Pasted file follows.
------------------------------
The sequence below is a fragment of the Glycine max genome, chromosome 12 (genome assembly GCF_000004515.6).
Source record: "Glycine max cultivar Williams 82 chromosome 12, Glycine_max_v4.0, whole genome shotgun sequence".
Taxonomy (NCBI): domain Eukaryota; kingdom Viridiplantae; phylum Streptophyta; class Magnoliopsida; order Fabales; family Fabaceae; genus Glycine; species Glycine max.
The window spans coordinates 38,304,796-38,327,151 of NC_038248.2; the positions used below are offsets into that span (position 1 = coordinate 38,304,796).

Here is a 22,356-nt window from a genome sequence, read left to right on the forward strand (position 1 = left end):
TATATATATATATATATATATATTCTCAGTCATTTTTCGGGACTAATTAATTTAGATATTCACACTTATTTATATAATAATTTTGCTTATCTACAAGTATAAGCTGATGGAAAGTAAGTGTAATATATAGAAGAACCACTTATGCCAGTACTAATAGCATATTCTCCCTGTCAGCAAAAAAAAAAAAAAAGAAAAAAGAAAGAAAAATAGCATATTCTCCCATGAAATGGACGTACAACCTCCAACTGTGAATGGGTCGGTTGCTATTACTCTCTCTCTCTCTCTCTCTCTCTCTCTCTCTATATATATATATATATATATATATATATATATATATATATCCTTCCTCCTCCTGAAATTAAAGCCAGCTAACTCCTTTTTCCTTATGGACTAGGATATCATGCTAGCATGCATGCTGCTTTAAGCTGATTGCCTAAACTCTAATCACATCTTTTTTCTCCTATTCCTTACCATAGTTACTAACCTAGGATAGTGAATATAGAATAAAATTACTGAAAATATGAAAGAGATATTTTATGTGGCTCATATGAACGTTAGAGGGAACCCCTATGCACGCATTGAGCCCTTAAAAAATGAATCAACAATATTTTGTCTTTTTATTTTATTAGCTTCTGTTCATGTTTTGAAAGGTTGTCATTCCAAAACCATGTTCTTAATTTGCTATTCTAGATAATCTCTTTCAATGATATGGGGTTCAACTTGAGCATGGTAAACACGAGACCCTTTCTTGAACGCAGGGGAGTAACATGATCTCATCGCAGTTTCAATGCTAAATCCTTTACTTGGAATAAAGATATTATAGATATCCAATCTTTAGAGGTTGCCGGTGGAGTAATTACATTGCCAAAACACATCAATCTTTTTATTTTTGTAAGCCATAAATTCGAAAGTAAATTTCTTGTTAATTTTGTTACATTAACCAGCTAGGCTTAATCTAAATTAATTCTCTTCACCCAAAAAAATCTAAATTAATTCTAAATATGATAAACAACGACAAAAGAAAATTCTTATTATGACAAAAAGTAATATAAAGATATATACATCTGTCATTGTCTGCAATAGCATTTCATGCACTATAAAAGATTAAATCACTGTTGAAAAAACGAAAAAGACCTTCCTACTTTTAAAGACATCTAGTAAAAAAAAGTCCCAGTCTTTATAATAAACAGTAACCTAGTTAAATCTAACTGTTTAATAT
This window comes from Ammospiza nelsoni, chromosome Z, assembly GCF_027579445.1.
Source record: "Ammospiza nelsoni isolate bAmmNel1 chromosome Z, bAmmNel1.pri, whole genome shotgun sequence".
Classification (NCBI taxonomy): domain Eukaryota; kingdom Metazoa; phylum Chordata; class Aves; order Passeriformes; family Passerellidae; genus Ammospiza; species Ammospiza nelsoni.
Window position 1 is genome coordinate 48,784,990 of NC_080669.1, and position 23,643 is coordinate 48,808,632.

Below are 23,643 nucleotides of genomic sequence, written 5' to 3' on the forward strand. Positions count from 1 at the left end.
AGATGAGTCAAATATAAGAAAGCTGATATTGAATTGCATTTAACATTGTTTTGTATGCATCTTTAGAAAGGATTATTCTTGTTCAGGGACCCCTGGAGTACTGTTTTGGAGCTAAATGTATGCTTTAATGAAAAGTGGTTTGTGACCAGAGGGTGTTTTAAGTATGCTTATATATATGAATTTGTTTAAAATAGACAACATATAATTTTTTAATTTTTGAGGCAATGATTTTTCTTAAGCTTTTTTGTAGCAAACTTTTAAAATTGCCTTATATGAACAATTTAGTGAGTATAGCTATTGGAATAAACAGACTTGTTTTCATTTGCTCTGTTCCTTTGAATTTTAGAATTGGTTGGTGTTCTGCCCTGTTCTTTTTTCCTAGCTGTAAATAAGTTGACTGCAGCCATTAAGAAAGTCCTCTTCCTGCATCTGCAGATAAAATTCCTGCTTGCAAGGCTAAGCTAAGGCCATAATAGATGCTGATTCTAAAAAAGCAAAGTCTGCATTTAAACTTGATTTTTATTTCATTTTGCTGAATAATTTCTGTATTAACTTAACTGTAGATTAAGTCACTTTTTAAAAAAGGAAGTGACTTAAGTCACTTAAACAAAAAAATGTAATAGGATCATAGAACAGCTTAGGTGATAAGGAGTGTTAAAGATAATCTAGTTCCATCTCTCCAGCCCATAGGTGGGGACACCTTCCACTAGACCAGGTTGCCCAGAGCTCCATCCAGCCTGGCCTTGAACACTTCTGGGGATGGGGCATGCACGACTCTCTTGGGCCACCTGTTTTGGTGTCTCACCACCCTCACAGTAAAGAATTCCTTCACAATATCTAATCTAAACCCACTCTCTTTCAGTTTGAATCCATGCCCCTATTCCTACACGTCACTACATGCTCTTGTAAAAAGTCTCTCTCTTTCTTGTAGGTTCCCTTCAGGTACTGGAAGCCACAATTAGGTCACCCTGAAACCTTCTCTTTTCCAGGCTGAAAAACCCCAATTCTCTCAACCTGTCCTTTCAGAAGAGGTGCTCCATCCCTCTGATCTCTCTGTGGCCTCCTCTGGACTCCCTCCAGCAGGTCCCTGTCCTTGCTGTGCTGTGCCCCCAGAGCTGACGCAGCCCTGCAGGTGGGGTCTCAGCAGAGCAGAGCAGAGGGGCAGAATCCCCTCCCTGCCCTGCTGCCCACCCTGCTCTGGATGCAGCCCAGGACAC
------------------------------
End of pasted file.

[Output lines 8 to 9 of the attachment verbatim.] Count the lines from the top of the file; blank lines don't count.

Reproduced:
Source record: "Ammospiza nelsoni isolate bAmmNel1 chromosome Z, bAmmNel1.pri, whole genome shotgun sequence".
Classification (NCBI taxonomy): domain Eukaryota; kingdom Metazoa; phylum Chordata; class Aves; order Passeriformes; family Passerellidae; genus Ammospiza; species Ammospiza nelsoni.